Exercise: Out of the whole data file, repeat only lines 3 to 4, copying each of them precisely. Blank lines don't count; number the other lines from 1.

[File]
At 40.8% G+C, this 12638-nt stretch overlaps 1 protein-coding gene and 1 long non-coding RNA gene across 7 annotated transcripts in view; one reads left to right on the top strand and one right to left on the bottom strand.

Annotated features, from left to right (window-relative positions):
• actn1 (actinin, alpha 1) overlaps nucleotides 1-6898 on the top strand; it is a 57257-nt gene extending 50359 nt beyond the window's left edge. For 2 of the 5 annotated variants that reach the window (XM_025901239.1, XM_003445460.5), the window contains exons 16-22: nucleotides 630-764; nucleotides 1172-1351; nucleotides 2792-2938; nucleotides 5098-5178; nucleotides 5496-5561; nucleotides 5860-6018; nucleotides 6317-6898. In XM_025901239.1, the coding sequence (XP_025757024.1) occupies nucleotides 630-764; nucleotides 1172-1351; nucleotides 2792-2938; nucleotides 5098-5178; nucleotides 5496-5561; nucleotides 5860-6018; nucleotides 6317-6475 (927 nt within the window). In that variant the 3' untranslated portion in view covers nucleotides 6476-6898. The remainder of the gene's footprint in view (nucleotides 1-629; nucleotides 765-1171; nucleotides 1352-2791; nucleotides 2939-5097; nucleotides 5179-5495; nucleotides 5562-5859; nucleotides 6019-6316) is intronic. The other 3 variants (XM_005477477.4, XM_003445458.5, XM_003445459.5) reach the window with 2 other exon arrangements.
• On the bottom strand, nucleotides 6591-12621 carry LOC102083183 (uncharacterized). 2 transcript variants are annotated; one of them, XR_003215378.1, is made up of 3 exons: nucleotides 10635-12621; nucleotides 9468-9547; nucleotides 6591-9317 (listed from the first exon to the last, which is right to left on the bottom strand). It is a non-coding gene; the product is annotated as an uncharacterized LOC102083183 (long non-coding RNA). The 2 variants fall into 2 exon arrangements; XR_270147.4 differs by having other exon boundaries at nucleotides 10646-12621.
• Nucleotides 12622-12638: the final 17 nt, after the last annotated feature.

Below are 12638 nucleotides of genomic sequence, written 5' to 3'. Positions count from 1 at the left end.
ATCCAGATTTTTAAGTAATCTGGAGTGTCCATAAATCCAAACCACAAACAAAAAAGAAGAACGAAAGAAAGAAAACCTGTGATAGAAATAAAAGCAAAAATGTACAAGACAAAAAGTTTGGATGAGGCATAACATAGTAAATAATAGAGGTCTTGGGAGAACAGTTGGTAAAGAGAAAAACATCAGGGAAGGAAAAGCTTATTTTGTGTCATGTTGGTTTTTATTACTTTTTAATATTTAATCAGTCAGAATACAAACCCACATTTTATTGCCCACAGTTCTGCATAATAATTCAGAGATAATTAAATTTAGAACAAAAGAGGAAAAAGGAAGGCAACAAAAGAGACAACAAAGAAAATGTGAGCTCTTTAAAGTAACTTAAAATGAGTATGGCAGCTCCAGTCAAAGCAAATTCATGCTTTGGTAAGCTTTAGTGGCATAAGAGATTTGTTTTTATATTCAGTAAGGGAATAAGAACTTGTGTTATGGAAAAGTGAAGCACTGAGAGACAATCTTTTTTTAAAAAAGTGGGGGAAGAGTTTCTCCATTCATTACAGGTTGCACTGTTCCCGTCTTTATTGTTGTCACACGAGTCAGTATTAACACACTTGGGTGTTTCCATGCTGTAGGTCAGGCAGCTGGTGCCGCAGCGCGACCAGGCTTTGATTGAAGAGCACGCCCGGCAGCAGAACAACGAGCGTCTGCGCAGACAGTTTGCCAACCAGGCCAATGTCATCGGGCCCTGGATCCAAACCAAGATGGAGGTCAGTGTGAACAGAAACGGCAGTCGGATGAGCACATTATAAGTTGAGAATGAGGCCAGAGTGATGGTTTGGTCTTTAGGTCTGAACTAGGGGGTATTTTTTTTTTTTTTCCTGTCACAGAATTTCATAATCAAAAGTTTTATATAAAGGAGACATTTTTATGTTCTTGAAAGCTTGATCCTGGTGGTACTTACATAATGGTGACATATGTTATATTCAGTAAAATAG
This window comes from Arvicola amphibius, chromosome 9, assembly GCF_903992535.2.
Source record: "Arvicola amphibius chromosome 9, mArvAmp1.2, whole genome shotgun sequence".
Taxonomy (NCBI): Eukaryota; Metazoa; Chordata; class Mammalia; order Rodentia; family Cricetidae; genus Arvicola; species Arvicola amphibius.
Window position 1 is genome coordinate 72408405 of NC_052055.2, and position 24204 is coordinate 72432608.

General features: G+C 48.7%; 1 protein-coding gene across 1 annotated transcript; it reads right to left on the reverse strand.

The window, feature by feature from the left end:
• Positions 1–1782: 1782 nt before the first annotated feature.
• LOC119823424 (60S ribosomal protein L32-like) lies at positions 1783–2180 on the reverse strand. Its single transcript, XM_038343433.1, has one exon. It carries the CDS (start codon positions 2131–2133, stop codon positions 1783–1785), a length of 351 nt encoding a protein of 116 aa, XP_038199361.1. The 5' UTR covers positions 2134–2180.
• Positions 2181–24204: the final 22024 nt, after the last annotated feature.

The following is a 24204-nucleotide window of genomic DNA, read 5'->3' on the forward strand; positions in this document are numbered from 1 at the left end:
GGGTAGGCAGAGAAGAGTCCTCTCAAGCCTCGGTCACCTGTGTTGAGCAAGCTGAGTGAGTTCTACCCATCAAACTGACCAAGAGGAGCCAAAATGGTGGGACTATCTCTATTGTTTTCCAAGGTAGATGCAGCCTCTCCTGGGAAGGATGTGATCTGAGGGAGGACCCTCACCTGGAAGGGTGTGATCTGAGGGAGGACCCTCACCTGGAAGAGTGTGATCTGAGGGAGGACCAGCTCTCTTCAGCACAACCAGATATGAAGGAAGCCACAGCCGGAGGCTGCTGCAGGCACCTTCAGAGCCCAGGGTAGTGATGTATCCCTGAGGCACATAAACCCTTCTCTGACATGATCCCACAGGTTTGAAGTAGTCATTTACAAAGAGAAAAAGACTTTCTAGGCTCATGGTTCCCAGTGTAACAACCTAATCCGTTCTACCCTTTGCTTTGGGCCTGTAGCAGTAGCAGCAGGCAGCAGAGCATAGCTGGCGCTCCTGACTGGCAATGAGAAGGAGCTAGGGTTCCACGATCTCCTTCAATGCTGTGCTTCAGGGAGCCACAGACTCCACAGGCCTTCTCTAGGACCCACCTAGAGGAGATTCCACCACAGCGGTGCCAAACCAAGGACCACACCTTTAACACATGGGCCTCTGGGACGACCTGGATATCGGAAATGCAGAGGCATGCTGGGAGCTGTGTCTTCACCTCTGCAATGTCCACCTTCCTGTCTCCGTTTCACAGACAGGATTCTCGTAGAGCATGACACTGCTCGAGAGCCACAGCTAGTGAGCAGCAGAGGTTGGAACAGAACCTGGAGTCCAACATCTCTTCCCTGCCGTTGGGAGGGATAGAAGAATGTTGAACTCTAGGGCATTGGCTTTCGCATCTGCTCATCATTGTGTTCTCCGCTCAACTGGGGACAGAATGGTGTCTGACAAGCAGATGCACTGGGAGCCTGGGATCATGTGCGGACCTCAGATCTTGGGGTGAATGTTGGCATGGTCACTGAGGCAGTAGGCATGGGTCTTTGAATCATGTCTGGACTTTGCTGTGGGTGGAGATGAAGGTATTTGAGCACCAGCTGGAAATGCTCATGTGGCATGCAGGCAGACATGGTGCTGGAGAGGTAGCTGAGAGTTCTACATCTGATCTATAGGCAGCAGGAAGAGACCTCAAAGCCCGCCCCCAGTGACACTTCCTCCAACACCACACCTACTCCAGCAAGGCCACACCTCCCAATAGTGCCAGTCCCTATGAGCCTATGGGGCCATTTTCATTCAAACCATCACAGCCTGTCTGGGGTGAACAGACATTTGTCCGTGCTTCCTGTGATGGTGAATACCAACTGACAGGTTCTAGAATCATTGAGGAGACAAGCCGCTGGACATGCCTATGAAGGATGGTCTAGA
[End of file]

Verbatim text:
• actn1 (actinin, alpha 1) overlaps nucleotides 1-6898 on the top strand; it is a 57257-nt gene extending 50359 nt beyond the window's left edge. For 2 of the 5 annotated variants that reach the window (XM_025901239.1, XM_003445460.5), the window contains exons 16-22: nucleotides 630-764; nucleotides 1172-1351; nucleotides 2792-2938; nucleotides 5098-5178; nucleotides 5496-5561; nucleotides 5860-6018; nucleotides 6317-6898. In XM_025901239.1, the coding sequence (XP_025757024.1) occupies nucleotides 630-764; nucleotides 1172-1351; nucleotides 2792-2938; nucleotides 5098-5178; nucleotides 5496-5561; nucleotides 5860-6018; nucleotides 6317-6475 (927 nt within the window). In that variant the 3' untranslated portion in view covers nucleotides 6476-6898. The remainder of the gene's footprint in view (nucleotides 1-629; nucleotides 765-1171; nucleotides 1352-2791; nucleotides 2939-5097; nucleotides 5179-5495; nucleotides 5562-5859; nucleotides 6019-6316) is intronic. The other 3 variants (XM_005477477.4, XM_003445458.5, XM_003445459.5) reach the window with 2 other exon arrangements.
• On the bottom strand, nucleotides 6591-12621 carry LOC102083183 (uncharacterized). 2 transcript variants are annotated; one of them, XR_003215378.1, is made up of 3 exons: nucleotides 10635-12621; nucleotides 9468-9547; nucleotides 6591-9317 (listed from the first exon to the last, which is right to left on the bottom strand). It is a non-coding gene; the product is annotated as an uncharacterized LOC102083183 (long non-coding RNA). The 2 variants fall into 2 exon arrangements; XR_270147.4 differs by having other exon boundaries at nucleotides 10646-12621.